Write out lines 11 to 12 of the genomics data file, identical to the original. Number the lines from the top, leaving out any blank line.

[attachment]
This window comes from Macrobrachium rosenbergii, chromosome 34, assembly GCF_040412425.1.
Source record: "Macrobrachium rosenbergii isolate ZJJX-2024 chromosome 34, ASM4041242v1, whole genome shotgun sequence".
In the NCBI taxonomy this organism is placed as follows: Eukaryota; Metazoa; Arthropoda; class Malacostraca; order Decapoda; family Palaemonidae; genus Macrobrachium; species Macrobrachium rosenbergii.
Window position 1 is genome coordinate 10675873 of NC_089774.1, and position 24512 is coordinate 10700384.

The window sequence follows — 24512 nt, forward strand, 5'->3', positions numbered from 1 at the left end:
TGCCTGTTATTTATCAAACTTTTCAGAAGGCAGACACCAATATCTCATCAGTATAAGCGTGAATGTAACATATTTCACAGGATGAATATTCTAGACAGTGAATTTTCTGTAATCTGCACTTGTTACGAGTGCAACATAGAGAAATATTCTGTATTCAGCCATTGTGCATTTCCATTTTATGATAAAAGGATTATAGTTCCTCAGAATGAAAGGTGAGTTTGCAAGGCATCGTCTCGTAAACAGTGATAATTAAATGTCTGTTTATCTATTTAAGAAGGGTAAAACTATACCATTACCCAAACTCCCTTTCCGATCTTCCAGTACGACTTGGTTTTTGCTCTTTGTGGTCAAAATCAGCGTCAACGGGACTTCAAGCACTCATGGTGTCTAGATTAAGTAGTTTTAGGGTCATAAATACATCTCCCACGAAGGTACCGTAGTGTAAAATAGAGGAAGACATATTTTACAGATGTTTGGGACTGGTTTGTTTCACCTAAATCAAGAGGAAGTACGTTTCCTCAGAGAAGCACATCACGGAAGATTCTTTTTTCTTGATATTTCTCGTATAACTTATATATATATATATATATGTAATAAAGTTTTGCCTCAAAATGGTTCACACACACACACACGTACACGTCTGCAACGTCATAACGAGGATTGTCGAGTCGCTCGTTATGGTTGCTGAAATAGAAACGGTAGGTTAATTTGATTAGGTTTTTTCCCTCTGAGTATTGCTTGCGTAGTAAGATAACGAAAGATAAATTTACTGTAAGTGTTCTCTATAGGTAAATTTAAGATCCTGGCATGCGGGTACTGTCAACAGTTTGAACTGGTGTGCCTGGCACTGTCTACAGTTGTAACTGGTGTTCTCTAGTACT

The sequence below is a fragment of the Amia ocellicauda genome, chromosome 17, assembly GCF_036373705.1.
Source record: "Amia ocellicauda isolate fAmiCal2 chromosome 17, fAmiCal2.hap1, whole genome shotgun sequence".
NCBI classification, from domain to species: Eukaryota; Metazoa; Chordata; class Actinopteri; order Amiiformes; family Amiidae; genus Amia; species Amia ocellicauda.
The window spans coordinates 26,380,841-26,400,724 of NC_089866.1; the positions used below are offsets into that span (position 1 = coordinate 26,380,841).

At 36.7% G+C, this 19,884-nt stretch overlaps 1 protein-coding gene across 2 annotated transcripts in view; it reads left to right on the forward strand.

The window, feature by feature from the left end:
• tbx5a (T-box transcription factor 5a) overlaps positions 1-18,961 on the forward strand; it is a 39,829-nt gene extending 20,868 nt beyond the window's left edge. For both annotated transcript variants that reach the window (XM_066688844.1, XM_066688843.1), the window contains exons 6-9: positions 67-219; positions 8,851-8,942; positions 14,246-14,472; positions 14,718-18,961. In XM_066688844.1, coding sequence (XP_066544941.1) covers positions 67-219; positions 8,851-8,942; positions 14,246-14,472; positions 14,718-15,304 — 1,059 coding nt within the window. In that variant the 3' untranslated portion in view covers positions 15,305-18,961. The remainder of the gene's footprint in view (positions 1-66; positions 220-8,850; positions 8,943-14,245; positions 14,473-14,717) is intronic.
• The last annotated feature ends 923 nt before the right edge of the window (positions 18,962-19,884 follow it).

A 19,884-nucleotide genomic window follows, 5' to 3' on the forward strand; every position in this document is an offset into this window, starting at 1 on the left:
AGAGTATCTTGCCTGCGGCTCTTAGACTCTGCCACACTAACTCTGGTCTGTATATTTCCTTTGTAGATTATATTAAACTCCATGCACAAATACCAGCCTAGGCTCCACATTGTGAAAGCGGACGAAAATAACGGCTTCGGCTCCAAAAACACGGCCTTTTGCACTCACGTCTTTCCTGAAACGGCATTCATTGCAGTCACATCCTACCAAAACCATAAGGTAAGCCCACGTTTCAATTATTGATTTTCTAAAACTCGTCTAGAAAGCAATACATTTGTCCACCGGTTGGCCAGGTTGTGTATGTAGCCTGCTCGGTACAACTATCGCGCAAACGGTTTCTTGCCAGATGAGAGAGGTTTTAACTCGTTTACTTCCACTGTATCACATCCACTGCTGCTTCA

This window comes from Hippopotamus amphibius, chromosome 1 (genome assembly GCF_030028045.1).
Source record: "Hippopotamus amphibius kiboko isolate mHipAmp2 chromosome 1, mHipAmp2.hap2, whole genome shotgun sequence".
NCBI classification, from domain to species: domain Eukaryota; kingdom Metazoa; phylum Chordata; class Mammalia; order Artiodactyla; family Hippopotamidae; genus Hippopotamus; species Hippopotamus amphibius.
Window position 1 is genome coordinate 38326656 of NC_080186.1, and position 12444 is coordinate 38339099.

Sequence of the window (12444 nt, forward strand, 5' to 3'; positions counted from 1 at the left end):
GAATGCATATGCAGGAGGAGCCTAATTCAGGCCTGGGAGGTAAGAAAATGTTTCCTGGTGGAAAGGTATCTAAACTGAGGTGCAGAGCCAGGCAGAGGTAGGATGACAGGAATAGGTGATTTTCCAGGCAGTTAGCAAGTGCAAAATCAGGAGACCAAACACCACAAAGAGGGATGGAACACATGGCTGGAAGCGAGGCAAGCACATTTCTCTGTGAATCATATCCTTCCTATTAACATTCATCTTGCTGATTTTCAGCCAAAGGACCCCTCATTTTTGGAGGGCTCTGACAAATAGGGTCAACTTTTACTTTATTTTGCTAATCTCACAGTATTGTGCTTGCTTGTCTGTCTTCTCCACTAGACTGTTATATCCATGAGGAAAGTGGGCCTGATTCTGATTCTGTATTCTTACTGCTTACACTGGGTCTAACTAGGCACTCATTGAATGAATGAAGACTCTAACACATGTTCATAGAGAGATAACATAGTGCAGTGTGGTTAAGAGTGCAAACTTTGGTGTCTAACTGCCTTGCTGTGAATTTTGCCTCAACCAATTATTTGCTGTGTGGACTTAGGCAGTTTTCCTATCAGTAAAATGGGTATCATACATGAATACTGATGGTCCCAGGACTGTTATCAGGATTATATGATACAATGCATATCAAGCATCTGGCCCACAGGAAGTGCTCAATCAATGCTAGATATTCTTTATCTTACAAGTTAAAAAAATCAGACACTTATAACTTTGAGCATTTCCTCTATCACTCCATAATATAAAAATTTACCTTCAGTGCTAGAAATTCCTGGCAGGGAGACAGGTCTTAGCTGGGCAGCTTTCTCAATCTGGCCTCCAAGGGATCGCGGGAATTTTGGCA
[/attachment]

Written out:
At 36.7% G+C, this 19,884-nt stretch overlaps 1 protein-coding gene across 2 annotated transcripts in view; it reads left to right on the forward strand.

The window, feature by feature from the left end: